Window Type

Once your direction and window size are narrowed down, you’ll need to determine the type of window that’s right for you. Style-wise, you’ll usually be faced with choosing between single/double-hung panes or crank-out/casement panes. There are other options as well – custom arched windows, glass block windows, bay windows, awning windows, and sliding windows, to name a few. But these are usually selected on a case-by-case basis, depending on your custom home needs.

Regardless of style, your window type really comes down to two functional factors: ease of cleaning and airflow. Windows like double-hungs (that open from the bottom or top and usually swing out for cleaning) or casement windows (when the full window cranks out from the home) tend to be easier to clean in general. Because you can easily access both the inside and outside of each pane, you can usually clean the entire window from one spot versus having to hire professional window cleaners each year.

As for airflow, you’ll need to decide precisely how much you’d like in your home. Casement windows (and similar-opening windows like awning or sliding options) tend to allow a full window’s worth of fresh air to enter your home. On the other hand, single-hung windows will only open halfway, meaning you’ll still catch a breeze, but it won’t be nearly as strong or cool as if the full window were open. One option isn’t necessarily better than another, but it does depend on your personal preference, so you’ll want to think about what is most important for you and your family.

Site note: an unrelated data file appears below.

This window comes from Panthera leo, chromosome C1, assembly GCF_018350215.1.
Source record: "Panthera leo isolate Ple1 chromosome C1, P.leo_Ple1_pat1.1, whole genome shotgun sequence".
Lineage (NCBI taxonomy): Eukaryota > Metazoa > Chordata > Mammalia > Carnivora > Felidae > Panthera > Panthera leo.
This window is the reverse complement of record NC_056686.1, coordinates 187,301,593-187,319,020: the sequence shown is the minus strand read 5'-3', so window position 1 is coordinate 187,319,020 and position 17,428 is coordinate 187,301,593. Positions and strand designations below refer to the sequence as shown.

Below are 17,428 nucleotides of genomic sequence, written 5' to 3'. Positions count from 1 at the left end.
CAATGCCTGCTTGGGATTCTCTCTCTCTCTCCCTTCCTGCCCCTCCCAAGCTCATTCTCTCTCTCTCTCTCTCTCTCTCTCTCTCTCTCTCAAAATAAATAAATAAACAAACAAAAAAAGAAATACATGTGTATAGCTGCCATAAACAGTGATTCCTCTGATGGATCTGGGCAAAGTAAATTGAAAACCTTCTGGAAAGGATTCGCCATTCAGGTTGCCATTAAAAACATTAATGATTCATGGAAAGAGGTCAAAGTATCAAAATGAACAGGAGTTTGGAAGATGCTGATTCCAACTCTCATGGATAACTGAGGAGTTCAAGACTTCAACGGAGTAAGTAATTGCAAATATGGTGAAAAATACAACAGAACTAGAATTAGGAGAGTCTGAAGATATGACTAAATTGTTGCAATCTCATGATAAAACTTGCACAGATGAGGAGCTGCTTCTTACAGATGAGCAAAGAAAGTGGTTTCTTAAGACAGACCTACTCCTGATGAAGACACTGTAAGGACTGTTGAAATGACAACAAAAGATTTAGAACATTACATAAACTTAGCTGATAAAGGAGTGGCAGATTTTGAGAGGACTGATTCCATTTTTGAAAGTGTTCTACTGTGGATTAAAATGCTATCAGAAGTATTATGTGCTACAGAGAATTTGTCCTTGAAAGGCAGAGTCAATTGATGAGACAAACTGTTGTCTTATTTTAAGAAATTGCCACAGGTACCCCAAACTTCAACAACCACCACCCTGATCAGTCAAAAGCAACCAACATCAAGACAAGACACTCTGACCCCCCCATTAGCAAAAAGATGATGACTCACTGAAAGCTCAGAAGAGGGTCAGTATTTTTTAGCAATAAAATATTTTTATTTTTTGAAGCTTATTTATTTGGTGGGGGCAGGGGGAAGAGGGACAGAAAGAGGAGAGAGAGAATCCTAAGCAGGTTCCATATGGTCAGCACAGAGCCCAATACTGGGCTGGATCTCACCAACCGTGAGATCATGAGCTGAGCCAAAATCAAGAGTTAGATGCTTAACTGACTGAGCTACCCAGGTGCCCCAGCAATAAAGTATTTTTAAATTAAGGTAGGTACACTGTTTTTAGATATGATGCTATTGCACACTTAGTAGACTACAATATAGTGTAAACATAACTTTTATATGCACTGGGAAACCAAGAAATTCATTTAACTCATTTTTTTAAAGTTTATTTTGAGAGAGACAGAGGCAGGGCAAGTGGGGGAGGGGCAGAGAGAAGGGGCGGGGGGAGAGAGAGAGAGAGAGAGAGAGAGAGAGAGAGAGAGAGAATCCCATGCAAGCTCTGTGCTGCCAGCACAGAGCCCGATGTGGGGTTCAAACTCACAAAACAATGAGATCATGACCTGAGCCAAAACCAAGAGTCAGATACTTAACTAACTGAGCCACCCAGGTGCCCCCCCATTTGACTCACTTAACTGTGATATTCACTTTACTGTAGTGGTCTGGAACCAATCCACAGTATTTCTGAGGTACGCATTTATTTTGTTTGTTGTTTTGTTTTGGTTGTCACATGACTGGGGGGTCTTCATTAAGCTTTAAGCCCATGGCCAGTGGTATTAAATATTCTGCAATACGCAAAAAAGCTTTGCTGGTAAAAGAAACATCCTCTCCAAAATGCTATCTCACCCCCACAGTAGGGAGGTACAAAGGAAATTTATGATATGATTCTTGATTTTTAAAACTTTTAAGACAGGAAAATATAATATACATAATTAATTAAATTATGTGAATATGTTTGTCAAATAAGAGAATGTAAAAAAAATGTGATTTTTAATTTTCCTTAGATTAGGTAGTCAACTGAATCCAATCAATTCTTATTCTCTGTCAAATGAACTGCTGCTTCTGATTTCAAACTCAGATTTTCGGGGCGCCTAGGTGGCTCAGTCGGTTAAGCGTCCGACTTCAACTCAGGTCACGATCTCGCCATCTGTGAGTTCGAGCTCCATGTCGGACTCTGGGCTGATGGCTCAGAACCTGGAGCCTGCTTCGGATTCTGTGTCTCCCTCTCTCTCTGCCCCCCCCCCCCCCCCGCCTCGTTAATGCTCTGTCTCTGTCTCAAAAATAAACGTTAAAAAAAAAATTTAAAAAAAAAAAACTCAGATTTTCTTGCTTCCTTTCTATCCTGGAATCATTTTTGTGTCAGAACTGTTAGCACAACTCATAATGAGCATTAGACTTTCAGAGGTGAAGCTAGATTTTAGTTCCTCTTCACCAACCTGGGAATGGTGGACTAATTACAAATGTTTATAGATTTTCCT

Window Quality

Finally, determining the window brand that’s right for you is a must. Don’t simply go with whatever brand your builder suggests – do a bit of research on your end as well to find out their specific components, if there are any warranties (both on the window itself and on the hardware), and what their reviews are like. Something like a faucet or even a vanity are easy to change out down the road, but for windows, you want to ensure you get quality right away. 

You see, while windows are visually important for a home (as evidenced by each of the above sections), they’re also structurally essential. Anytime there is a hole cut into a home (doors, roofs, windows, etc.), it literally opens up your home to potential damage. And if these elements aren’t installed properly or they are poor quality, you can be subjected to excessive rainwater build-up or leaks, mold, rotting wood, or even vermin. Plus, a higher quality window will be much more sound-proof and sturdy, and can even provide a better seal to stop unnecessary heat or AC from escaping (keeping your energy costs low). So the importance of choosing windows that are reliable cannot be overstated. Always go for quality if you can swing it financially – we promise it’s worth every penny.

Windows don’t have to be complicated, but they do deserve some serious attention. Because no matter what type of window you’re drawn to, how much airflow you desire, or what level of cleaning ease you prefer, selecting the windows that will fit your vision of your dream home is a must. Over time, it will be one of the smartest investments you’ve ever made.